1948, Simcox murdered his second wife, and was
sentenced to death at Stafford Assizes.
However, in April 1948 the
House of Commons had passed amendment to the then
Criminal Justice Bill to suspend capital punishment for
murder for five years.
The House of Lords
overturned the amendment later in the year, but in the
intervening period the Home Secretary, James Chuter Ede
had announced that he would reprieve all condemned
prisoners until the law was settled.
Between March and
October 1948 26 persons, including Simcox, were thereby
Simcox served 10 years in
jail, before being released.
1962. He was married, for the third time, in 1962
to Ruby Irene.
1963 he threatened his
wife with an air-pistol, but was put on probation.
His wife subsequently left
him, with the help of relatives.
11th November 1963
Simcox, armed with a rifle, went in search of his wife.
He shot her sister, Mrs Hilda Payton, fatally through
the head, before pursuing his wife to her brother's
house. There he shot them both, but they survived.
Simcox then turned the gun on himself, shooting himself
twice through the body, but he also survived.
February 1964, Simcox was again tried at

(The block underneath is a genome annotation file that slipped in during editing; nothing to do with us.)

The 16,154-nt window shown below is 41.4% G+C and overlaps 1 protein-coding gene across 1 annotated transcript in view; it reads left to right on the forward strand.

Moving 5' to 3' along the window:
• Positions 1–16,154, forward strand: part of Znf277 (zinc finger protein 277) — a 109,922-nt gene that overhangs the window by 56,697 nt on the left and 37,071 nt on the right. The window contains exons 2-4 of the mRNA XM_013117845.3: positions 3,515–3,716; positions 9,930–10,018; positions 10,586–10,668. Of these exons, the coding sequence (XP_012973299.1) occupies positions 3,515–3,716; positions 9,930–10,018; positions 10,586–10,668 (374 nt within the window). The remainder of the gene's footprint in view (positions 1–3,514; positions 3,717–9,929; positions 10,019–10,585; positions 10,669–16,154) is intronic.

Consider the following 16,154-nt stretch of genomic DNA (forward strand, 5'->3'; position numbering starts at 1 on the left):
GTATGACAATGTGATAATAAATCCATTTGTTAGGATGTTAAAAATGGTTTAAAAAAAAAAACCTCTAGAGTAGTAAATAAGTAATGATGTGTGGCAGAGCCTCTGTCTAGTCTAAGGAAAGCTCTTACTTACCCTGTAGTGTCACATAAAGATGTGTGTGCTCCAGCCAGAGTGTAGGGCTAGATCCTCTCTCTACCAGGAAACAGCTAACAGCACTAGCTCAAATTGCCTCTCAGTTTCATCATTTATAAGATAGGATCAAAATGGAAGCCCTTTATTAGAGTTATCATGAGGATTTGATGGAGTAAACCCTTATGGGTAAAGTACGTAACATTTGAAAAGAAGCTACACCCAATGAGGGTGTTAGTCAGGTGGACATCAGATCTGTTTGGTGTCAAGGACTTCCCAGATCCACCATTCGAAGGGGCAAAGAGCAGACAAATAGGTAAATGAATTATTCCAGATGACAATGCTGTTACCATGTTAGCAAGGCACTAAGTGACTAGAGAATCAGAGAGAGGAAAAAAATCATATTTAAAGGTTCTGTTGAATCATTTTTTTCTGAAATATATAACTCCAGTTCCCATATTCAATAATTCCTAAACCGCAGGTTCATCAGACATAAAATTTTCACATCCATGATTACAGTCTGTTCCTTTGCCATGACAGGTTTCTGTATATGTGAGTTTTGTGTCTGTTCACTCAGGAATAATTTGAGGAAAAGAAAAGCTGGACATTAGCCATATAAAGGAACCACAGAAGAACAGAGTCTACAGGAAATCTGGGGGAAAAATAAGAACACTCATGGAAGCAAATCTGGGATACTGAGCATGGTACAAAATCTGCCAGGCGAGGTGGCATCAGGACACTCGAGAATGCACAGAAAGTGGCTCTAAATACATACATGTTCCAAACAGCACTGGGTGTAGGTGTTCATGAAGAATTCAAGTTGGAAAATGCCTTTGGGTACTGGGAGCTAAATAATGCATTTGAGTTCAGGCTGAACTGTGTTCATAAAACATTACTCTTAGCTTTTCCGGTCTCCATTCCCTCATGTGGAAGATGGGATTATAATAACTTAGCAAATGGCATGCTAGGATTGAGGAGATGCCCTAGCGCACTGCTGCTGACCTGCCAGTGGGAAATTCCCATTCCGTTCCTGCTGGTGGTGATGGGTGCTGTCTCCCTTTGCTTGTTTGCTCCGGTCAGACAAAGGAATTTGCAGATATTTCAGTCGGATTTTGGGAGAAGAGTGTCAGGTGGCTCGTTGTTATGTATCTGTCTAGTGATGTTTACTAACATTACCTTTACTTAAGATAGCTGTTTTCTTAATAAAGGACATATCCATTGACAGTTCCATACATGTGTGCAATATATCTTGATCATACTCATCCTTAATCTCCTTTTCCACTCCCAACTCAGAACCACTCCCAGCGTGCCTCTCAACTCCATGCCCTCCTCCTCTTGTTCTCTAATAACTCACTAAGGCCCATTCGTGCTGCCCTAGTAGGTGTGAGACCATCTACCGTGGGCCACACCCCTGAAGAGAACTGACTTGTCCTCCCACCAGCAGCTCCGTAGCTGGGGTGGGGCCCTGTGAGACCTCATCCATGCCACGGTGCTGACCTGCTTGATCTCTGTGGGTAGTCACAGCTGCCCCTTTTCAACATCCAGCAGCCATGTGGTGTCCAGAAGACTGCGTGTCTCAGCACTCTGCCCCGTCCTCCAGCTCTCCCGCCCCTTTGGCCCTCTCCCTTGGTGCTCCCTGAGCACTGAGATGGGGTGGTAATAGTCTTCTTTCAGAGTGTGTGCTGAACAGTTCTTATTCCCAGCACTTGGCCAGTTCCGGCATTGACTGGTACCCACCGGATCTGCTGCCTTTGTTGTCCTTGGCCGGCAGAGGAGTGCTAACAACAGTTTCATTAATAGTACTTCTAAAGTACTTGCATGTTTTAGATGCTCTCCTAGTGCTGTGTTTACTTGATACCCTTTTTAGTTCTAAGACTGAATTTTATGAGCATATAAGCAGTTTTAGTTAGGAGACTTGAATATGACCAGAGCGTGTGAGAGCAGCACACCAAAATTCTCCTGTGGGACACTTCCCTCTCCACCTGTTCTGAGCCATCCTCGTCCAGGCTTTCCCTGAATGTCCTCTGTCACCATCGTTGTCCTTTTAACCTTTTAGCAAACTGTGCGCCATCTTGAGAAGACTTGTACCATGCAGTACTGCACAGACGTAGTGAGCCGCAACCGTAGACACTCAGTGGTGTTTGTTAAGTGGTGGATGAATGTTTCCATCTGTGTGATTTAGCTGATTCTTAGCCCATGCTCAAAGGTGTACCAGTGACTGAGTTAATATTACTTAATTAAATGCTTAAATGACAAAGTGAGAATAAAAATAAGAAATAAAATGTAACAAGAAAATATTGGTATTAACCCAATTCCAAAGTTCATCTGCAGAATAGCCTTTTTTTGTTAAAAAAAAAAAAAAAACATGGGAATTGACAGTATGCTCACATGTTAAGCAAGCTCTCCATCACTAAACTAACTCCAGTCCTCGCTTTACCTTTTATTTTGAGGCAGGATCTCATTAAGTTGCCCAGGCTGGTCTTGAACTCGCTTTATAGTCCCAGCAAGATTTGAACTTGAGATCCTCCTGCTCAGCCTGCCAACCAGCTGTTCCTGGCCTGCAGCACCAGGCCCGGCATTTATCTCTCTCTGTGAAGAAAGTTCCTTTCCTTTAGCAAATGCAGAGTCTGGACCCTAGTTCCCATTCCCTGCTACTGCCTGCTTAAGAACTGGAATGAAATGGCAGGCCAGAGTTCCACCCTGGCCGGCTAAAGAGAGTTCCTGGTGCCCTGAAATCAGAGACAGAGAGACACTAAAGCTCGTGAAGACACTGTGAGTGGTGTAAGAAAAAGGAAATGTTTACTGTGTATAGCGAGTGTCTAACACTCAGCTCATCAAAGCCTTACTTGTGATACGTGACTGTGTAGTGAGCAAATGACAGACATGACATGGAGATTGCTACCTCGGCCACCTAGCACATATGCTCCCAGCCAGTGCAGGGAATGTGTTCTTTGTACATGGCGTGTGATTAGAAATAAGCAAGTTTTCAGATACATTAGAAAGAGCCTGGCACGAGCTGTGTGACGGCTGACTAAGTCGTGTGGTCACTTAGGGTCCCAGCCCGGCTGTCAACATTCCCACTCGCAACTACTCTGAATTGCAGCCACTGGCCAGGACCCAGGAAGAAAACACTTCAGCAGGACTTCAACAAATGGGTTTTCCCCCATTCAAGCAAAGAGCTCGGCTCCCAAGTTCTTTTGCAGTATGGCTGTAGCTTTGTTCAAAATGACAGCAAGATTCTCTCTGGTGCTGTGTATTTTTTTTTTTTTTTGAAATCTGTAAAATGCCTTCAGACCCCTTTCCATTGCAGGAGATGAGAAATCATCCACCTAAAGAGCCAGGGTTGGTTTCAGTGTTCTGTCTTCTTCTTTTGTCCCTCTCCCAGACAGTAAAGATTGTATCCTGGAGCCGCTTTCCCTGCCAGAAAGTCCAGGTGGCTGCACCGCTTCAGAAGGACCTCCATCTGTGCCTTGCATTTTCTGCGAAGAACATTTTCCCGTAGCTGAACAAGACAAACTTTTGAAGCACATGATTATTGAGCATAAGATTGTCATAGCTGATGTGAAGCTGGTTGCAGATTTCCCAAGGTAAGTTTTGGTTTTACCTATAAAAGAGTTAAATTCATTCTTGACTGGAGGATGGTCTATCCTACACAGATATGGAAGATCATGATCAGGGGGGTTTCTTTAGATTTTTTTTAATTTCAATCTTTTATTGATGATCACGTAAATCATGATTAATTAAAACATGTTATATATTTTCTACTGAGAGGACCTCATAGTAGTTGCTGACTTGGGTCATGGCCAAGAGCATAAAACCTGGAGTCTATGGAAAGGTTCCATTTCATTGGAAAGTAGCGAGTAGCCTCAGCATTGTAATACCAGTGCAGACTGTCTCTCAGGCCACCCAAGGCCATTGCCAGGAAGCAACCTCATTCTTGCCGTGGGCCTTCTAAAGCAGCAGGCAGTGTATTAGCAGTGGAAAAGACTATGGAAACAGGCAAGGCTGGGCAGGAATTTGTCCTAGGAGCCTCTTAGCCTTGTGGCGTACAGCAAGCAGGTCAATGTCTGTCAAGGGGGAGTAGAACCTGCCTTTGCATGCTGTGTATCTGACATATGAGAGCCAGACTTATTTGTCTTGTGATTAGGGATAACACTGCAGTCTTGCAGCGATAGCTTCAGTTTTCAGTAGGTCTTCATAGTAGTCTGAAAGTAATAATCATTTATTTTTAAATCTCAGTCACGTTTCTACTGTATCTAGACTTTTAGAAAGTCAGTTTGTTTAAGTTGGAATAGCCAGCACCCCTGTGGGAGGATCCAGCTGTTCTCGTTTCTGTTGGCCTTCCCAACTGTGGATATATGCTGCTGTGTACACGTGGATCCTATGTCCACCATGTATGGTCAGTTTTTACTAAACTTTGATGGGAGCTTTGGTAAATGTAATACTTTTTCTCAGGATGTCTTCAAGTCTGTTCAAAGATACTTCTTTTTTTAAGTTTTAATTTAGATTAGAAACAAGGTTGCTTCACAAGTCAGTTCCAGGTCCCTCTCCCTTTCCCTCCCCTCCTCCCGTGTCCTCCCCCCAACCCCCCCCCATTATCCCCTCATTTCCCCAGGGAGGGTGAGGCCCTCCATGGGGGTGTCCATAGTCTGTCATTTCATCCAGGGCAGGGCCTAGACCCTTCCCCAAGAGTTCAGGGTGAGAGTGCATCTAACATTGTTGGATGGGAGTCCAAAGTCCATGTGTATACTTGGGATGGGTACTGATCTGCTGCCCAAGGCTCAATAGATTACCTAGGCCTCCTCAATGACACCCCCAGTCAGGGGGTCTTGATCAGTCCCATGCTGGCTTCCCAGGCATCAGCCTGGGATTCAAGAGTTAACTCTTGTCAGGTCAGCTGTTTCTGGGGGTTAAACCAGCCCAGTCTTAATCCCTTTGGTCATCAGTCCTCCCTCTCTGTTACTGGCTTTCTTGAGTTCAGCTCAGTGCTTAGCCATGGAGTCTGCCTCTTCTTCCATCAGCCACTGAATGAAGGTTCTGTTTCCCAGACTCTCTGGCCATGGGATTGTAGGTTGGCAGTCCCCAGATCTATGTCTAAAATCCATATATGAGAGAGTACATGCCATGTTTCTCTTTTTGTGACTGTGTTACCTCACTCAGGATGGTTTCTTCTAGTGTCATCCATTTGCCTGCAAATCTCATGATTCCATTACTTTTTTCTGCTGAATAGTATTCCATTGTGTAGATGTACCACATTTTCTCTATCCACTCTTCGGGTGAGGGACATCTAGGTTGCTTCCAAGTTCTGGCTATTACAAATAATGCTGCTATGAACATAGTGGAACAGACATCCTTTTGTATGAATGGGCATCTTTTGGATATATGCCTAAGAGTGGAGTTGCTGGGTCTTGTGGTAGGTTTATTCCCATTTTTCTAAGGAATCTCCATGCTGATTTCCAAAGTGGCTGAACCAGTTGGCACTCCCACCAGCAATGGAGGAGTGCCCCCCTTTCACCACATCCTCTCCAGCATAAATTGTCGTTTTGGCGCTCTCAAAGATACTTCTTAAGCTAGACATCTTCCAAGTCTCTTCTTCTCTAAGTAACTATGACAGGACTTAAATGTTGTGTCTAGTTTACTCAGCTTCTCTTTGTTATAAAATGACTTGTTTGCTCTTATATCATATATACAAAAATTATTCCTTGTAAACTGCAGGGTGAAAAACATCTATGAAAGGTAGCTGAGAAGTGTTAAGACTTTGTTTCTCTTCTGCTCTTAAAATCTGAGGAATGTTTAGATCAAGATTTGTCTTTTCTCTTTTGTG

Stafford Assizes, and sentenced to death. The Homicide
Act 1957 had restricted capital murder to a limited
class of crimes, including murder with a firearm, and a
second murder committed on a different occasion from the
first. Simcox was eligible to be hanged on both grounds.
In 1948 he was sentenced "to be hanged by the neck until
you are dead", while in 1964 he was sentenced "to suffer
death in the manner authorised by law". This change in
language was provided in the 1957 Act; the old language
was considered anachronistic, as since the 1870s Britain
had employed the "long-drop" method of hanging, which
was held to cause near-instantaneous death.
Simcox's date of execution
was set for Tuesday 17th March 1964 at Winson Green
Prison, Birmingham, However, his lawyers petitioned the
Home Secretary, on the grounds that Simcox was still
severely injured from his self-inflicted wounds, could
not walk, and would probably have to be hanged in a
There was no precedent for
postponing an execution until a prisoner was fit enough
to be hanged, and there was a history of reprieving
prisoners whose executions might result in an unseemly
spectacle owing to existing injuries or infirmity.
14th March 1964 The
Home secretary announced that Simcox had been reprieved,
the sentence of death automatically being replaced by
life imprisonment; at that time there was no provision
for attaching special conditions to such a sentence,
meaning that one day Simcox might be released again.
Five months later, the
last-ever hangings in Britain took place, and in 1965
the death penalty was in practice abolished for murder.
In 1969 Simcox's wife divorced him, and the civil judge
in that case took the unusual step of recommending that
Simcox never be released.
Simcox died in Portsmouth in 1981, aged 71.